“Ed Sheeran chose us to go in the hampers he sent to all his friends last year, he bought from St Margaret’s Wine in London. We got a bit of a kick out of that.” 

Meeting customers is a key element of the food festival for Huw Williams of Welsh Coffee Co which will be selling refreshments and retail bags during the weekend. 

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“It’s a more of a profile event for us,” said Huw who runs the company with wife Alison from their own roastery at home in Ogmore by Sea in the Vale of Glamorgan. 

“We get to meet customers directly, we get info from them, they talk to us about our products and it’s also nice when people come up and say they’ve bought from the website and it’s nice to put a face to the company.” 

The National Wales: Crowds enjoy the festival Picture: Abergavenny Food FestivalCrowds enjoy the festival Picture: Abergavenny Food Festival

The business has concentrated on wholesale to the hospitality sector, meaning the lockdowns in 2020, which extended into this year, had impacted it – but Huw said retail custom, via its website, had grown. 

“As people became more home based we did see more sales online and I think a lot of people noticed that.” 

The scale of the festival underlines its importance to the food and drink industry in Wales said Huw: “I think it’s one of the first towns to have a food festival and it’s always been quite a big event in the calendar and is well supported in the town and has drawn big crowds and big names. 

“It takes up a lot of the town, whole different areas of it, and I’ve been to a few festivals over the years and it does seem like they try to add value to the event.”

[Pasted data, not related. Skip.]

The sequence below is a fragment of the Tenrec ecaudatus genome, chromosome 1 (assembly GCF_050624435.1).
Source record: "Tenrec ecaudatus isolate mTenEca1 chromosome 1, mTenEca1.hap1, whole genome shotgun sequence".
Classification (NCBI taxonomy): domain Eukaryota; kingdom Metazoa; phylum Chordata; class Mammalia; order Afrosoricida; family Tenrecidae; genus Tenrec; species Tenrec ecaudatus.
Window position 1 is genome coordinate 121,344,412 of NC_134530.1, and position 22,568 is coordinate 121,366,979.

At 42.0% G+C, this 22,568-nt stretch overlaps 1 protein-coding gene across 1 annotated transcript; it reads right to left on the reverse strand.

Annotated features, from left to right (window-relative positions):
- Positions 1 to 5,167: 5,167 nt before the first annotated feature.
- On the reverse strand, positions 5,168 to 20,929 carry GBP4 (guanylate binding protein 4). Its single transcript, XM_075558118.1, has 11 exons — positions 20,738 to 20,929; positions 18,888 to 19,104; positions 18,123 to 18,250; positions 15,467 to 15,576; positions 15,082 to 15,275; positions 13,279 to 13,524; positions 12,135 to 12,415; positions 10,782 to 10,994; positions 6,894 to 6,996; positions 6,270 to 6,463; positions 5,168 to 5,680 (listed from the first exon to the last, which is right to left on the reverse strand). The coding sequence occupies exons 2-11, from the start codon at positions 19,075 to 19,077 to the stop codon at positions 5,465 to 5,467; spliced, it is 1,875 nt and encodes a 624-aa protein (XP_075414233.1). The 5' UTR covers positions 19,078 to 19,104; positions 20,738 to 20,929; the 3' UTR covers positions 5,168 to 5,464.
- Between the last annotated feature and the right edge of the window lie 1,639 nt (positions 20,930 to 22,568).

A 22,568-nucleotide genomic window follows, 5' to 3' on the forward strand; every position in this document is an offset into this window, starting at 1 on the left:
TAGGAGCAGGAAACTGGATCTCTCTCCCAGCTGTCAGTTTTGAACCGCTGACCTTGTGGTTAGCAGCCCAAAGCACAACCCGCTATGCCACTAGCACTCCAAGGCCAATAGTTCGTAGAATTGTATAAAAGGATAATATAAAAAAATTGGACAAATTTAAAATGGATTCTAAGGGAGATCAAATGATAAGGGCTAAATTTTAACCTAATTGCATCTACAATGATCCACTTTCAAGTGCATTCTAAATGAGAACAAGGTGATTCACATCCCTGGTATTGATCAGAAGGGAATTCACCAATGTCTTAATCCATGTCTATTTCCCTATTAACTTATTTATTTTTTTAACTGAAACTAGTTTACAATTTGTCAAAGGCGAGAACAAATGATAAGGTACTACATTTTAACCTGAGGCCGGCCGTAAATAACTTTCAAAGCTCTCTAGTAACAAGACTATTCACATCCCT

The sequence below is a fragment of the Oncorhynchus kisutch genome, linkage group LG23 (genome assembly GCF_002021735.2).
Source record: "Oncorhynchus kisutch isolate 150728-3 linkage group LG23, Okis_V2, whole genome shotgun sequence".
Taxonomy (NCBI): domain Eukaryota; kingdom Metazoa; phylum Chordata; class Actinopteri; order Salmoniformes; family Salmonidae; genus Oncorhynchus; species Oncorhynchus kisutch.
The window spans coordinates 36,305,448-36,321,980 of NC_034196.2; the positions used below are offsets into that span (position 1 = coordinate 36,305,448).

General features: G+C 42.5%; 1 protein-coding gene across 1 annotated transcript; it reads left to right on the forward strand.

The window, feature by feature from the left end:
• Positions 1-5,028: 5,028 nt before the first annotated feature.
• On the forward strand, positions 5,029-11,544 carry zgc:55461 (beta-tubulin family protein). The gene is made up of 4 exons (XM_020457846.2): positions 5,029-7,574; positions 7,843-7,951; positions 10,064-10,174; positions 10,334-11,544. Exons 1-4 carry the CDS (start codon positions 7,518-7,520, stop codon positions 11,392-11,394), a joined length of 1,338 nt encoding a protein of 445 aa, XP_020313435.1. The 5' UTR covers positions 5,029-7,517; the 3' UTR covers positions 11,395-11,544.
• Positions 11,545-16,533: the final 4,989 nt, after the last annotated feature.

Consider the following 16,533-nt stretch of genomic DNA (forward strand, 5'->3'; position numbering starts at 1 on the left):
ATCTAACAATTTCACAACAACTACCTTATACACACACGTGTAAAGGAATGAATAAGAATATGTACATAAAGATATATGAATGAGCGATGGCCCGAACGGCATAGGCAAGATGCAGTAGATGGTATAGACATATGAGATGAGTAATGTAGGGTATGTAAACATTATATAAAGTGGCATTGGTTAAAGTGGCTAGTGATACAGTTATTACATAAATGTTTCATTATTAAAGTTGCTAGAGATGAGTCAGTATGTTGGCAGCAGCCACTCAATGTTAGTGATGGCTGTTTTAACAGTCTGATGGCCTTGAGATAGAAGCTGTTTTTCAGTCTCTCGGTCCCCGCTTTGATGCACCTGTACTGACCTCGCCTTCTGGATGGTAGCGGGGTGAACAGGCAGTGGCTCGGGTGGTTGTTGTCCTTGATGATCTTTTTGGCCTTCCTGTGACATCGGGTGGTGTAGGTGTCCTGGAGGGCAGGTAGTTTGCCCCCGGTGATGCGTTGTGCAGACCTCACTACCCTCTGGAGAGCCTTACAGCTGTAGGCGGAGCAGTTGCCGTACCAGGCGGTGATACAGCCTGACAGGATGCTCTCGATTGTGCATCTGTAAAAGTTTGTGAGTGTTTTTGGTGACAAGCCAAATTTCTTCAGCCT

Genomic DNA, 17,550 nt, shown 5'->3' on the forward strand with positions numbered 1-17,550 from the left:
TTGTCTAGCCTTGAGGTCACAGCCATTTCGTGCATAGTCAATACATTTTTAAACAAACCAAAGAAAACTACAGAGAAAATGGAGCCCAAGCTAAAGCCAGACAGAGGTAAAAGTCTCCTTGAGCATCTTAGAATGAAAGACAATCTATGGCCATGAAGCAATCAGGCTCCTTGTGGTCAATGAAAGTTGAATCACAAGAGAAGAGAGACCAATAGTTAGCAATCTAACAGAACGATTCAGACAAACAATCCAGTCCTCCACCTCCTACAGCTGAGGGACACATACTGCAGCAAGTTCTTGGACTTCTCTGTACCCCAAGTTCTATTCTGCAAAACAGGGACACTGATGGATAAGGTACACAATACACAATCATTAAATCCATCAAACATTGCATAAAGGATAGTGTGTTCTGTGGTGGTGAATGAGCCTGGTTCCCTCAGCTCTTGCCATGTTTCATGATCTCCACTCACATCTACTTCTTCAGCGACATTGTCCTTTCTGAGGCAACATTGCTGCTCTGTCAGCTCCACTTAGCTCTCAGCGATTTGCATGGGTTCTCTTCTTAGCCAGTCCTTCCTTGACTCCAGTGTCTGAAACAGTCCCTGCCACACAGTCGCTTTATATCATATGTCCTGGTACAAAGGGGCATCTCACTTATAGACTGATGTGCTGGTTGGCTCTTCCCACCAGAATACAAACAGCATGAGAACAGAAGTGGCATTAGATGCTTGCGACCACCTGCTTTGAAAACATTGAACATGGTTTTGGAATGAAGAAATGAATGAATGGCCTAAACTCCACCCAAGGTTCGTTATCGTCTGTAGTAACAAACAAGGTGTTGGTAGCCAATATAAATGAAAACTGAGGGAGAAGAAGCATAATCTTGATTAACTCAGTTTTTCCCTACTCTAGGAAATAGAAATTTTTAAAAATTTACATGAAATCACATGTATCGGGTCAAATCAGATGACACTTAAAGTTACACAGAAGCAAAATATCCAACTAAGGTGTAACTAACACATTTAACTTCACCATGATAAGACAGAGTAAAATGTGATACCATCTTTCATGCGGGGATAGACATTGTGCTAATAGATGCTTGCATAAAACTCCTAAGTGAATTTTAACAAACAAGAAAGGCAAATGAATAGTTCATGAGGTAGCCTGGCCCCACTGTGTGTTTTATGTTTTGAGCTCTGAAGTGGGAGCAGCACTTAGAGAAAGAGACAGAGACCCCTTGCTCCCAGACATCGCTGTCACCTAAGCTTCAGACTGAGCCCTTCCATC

The chance to sell produce in person once more is being greatly welcomed by Emma O’Mahoney who bought the Afal y Graig Welsh Artisan Cider and Perry firm from its founders just before the pandemic hit in March last year.

The National Wales: Abergavenny Market Hall Picture: Abergavenny Food FestivalAbergavenny Market Hall Picture: Abergavenny Food Festival 

“I took over just before Covid happened,” said Emma who bought the firm, and its orchard, from founders Len and Angharad Nichols, who retired on health grounds. 

“Len taught me everything,” said Emma, who previously worked as a nanny, of her induction into cider making, from pressing the apples, fermenting, bottling, labelling and selling. 

“I love it, as I like chatting to people, finding out where they are from and there are so many people in Wales, from all over, at the moment. I met a group who had been living in South America in Caerphilly,” said Emma who has been selling at various markets. 

The Neath-based company has only ever sold at festivals and markets meaning for much of her first year Emma, who is helped by family members when at events, was left without an income: “We were just happy to stay in and stay safe.” 

The Abergavenny Food Festival runs on Saturday, September 18 and Sunday, September 19. For more information see its website abergavennyfoodfestival.com.